white feathers were a regimental disinction ,belt leather was same color for entire batt/regiment ,black was ordered and issured in 1777 ,but did take time to replace the white belts as the rgt did paid heed to their budget and not worn out belts were not replaced til their were worn out ,campaign equipment did get into a mishmash fashion and as with most units did not get back into regulation parade dress ship shape til in garrision for a long period of time or back home to england ,keep in mind parade dress was not as it is in today's cookis cutter stamped out lookalikes
rgt's commanders had a lot more leeway ,what was desired/regulation in the 18th cent is met by 20th attitude more than by 18th supply/ability

Supercilius Maximus28 Dec 2004 1:30 p.m. PST

The three feathers are the regimental badge (Prince of Wales' own insignia in fact) and should indeed be white - for other regiments, red for the battalion companies, white for grenadiers (who increasingly wore hats as the war went on) and black for the lights (I've also heard of dark green being used by them as well, and two companies - from the 44th and 46th Foot - dyed theirs red after either Paoli or Brandywine, so the Americans could spot them more easily).

There are several examples of entire units dyeing belts black (officially this was just for the light company); the 20th and 24th did so in Burgoyne's campaign for example. It would be just as easy to use the blackball with which they polished their shoes and cartridge boxes (and leather caps in the "light bobs"), and to leave the pipeclay behind when they went on campaign.

I'd disagree on the subject of blankets; IMO they would look failry standard throughout a unit. Blankets were not standard issue items in peacetime, but do appear to have been issued to men in N America for specific campaigns (as were "blanket coats" to troops in Canada). Blankets were a common commodity in America as they were used as trade goods for the Indians. I'd suggest looking at the von Germann drawing of a British soldier in a "blanket coat" - off-white/light grey (undyed wool) with a blue or red stripe - in Mollo/McGregor. Undoubtedly they would fade, and possibly even need patching, if actually worn in the field, but I wouldn't take the Confederate Army as a guide for this item (tempting as it may seem). I'd also be wary of making the clothing of British troops too diverse within the same unit - tatty, yes, but not as wildly different as that of the Continentals. "Crack" regiments - such as the 23rd and 33rd - made the effort to look smart, and drew praise from almost everyone they served under or with throughout the war.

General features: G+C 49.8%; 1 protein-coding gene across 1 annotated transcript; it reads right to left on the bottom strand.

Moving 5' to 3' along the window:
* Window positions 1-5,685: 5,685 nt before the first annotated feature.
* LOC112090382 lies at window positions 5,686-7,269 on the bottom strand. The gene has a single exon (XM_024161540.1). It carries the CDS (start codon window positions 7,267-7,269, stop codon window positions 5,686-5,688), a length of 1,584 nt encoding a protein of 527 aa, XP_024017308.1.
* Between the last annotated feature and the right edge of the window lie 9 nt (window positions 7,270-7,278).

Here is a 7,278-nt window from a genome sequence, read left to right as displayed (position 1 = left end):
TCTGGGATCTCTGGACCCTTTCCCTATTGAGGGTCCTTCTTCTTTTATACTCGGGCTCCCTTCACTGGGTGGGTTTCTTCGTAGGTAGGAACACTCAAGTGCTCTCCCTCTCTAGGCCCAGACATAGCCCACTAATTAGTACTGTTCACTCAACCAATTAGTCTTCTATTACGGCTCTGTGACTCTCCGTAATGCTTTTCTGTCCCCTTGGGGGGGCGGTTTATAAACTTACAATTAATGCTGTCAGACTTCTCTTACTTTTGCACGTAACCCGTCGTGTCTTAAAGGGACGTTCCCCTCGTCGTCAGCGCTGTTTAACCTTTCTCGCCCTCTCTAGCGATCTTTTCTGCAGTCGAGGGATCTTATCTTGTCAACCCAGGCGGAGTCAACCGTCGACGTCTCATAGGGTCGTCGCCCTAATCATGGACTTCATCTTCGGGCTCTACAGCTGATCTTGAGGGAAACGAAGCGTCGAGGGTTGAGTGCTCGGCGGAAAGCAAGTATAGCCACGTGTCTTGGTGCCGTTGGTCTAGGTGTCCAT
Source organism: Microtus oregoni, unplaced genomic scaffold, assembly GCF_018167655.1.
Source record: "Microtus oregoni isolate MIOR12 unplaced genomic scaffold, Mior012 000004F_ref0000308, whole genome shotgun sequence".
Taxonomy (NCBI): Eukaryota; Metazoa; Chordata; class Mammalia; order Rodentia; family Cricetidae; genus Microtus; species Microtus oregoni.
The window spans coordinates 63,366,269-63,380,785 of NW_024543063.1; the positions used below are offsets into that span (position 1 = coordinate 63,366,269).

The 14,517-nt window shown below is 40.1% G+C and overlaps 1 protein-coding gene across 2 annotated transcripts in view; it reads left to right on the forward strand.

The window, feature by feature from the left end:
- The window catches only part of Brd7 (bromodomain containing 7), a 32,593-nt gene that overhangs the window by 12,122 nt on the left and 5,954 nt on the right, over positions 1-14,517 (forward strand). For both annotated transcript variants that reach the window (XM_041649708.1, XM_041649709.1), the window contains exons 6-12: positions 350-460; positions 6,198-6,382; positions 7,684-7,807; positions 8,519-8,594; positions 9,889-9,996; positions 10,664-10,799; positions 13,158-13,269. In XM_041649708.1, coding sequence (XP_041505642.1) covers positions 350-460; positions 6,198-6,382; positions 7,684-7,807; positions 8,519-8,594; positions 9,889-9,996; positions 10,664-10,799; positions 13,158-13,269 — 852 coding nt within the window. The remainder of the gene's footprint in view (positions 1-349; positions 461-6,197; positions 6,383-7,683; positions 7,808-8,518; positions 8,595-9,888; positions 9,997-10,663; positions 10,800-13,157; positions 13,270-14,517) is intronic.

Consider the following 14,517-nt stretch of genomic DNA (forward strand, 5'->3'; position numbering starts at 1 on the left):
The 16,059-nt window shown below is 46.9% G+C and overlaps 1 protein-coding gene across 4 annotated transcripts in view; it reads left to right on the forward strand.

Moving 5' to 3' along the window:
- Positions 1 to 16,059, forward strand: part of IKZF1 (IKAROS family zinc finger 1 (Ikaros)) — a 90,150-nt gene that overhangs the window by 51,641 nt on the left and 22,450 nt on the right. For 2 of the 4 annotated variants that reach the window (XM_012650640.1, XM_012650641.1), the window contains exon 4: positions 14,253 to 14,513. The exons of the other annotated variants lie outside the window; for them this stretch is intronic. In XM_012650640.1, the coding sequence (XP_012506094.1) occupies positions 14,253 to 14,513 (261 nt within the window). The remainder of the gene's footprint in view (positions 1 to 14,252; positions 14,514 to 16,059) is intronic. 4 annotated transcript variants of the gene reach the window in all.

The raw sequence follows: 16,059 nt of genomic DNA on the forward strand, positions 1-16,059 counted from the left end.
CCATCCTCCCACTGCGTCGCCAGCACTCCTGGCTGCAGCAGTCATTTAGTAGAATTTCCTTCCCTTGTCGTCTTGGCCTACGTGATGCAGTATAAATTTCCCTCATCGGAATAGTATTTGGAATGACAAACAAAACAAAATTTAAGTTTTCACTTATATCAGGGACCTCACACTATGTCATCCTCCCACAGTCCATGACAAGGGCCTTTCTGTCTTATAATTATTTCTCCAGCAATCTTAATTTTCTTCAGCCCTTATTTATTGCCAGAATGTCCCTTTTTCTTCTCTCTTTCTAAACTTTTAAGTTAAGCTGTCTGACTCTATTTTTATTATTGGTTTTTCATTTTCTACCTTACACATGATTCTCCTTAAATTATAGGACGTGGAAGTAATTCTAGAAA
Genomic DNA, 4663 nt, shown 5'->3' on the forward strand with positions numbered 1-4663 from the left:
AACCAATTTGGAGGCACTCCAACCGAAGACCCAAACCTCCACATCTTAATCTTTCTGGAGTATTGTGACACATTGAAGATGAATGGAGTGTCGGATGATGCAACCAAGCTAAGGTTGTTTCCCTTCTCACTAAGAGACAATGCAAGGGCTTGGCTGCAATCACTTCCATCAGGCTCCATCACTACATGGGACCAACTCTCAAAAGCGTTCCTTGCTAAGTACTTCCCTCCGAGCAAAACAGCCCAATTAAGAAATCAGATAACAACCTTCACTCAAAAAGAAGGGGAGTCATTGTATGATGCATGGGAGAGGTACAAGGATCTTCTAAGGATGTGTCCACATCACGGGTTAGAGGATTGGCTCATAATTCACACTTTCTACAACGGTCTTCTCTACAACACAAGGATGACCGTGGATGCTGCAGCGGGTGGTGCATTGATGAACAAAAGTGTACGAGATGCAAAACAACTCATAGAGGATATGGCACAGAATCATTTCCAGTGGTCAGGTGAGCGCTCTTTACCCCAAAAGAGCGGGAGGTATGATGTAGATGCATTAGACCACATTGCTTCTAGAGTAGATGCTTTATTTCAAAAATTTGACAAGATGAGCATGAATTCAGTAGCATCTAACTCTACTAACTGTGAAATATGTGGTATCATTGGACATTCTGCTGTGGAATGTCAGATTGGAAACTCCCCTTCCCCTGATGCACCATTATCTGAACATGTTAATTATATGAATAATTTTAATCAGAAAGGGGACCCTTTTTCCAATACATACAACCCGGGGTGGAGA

Whilst these are lovely figures, I think someone has already pointed out that they style of the uniform is based on the LIGHT company and it is possible (maybe even probable) that the battalion companies did not dress this way. For a start they would not have had the red waistcoat to convert into the "roundabout" jacket, so this would have had to have been improvised or specifically made (I believe Ewald refers to red jackets, but I'm not sure which unit he's talking about). Also, it was unusual for the blanket to be carried in this fashion if a knapsack was also being worn, as the rolled blanket was frequently used in place of the knapsack, with kit and other items being carried inside it (in this role, the blanket was more often carried slung diagonally across the back by a rope - often called a "tump line" - rather than being rolled long-ways and wrapped right around the body).

SM

Supercilius Maximus28 Dec 2004 1:34 p.m. PST

I'd also like to add that this thread alone has given the lie to recent comments that the OFM doesn't like to share knowledge.

(Agree with you 100% John, everyone should read books.)

AndyBrace28 Dec 2004 2:24 p.m. PST

I would like the Perrys to do the 23rd in their early war uniform with Fusilier caps.

John the OFM28 Dec 2004 2:37 p.m. PST

Oh, my, yes. I am doing Boston next. I have the 23rd, but I took Hinchliffe grenadiers and scraped off the shoulder thingies. Of course the hats too tall, and the bayonets too flimsy.


Thank you, SM.